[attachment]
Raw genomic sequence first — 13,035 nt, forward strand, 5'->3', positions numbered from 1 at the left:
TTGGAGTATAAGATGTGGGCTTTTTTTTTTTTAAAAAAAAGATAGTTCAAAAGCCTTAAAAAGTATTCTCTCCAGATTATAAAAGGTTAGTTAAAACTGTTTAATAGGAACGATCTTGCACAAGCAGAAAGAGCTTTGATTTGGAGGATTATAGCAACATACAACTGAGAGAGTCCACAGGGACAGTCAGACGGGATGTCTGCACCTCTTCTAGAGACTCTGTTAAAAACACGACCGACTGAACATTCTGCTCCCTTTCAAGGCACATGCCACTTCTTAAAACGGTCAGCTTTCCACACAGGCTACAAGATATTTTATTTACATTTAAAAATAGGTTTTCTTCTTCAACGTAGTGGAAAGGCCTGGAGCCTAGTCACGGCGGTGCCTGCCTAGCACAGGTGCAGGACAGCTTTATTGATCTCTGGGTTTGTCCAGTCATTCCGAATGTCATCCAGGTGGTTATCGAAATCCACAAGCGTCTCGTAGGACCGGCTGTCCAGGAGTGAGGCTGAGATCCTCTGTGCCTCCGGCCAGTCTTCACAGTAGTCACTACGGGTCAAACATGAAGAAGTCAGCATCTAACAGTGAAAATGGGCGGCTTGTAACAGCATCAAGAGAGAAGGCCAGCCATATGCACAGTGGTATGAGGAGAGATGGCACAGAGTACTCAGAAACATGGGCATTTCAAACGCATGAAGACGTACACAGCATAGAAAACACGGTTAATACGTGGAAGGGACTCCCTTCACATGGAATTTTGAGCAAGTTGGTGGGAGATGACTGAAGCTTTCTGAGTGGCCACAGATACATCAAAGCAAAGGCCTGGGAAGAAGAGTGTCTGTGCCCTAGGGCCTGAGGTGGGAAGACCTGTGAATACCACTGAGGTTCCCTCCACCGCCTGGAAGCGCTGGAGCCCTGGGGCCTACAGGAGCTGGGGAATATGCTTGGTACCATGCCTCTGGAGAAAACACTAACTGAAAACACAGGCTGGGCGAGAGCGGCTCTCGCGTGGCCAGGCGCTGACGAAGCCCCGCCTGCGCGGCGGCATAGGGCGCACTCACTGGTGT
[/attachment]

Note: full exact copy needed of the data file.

Raw genomic sequence first — 13,035 nt, forward strand, 5'->3', positions numbered from 1 at the left:
TTGGAGTATAAGATGTGGGCTTTTTTTTTTTTAAAAAAAAGATAGTTCAAAAGCCTTAAAAAGTATTCTCTCCAGATTATAAAAGGTTAGTTAAAACTGTTTAATAGGAACGATCTTGCACAAGCAGAAAGAGCTTTGATTTGGAGGATTATAGCAACATACAACTGAGAGAGTCCACAGGGACAGTCAGACGGGATGTCTGCACCTCTTCTAGAGACTCTGTTAAAAACACGACCGACTGAACATTCTGCTCCCTTTCAAGGCACATGCCACTTCTTAAAACGGTCAGCTTTCCACACAGGCTACAAGATATTTTATTTACATTTAAAAATAGGTTTTCTTCTTCAACGTAGTGGAAAGGCCTGGAGCCTAGTCACGGCGGTGCCTGCCTAGCACAGGTGCAGGACAGCTTTATTGATCTCTGGGTTTGTCCAGTCATTCCGAATGTCATCCAGGTGGTTATCGAAATCCACAAGCGTCTCGTAGGACCGGCTGTCCAGGAGTGAGGCTGAGATCCTCTGTGCCTCCGGCCAGTCTTCACAGTAGTCACTACGGGTCAAACATGAAGAAGTCAGCATCTAACAGTGAAAATGGGCGGCTTGTAACAGCATCAAGAGAGAAGGCCAGCCATATGCACAGTGGTATGAGGAGAGATGGCACAGAGTACTCAGAAACATGGGCATTTCAAACGCATGAAGACGTACACAGCATAGAAAACACGGTTAATACGTGGAAGGGACTCCCTTCACATGGAATTTTGAGCAAGTTGGTGGGAGATGACTGAAGCTTTCTGAGTGGCCACAGATACATCAAAGCAAAGGCCTGGGAAGAAGAGTGTCTGTGCCCTAGGGCCTGAGGTGGGAAGACCTGTGAATACCACTGAGGTTCCCTCCACCGCCTGGAAGCGCTGGAGCCCTGGGGCCTACAGGAGCTGGGGAATATGCTTGGTACCATGCCTCTGGAGAAAACACTAACTGAAAACACAGGCTGGGCGAGAGCGGCTCTCGCGTGGCCAGGCGCTGACGAAGCCCCGCCTGCGCGGCGGCATAGGGCGCACTCACTGGTGT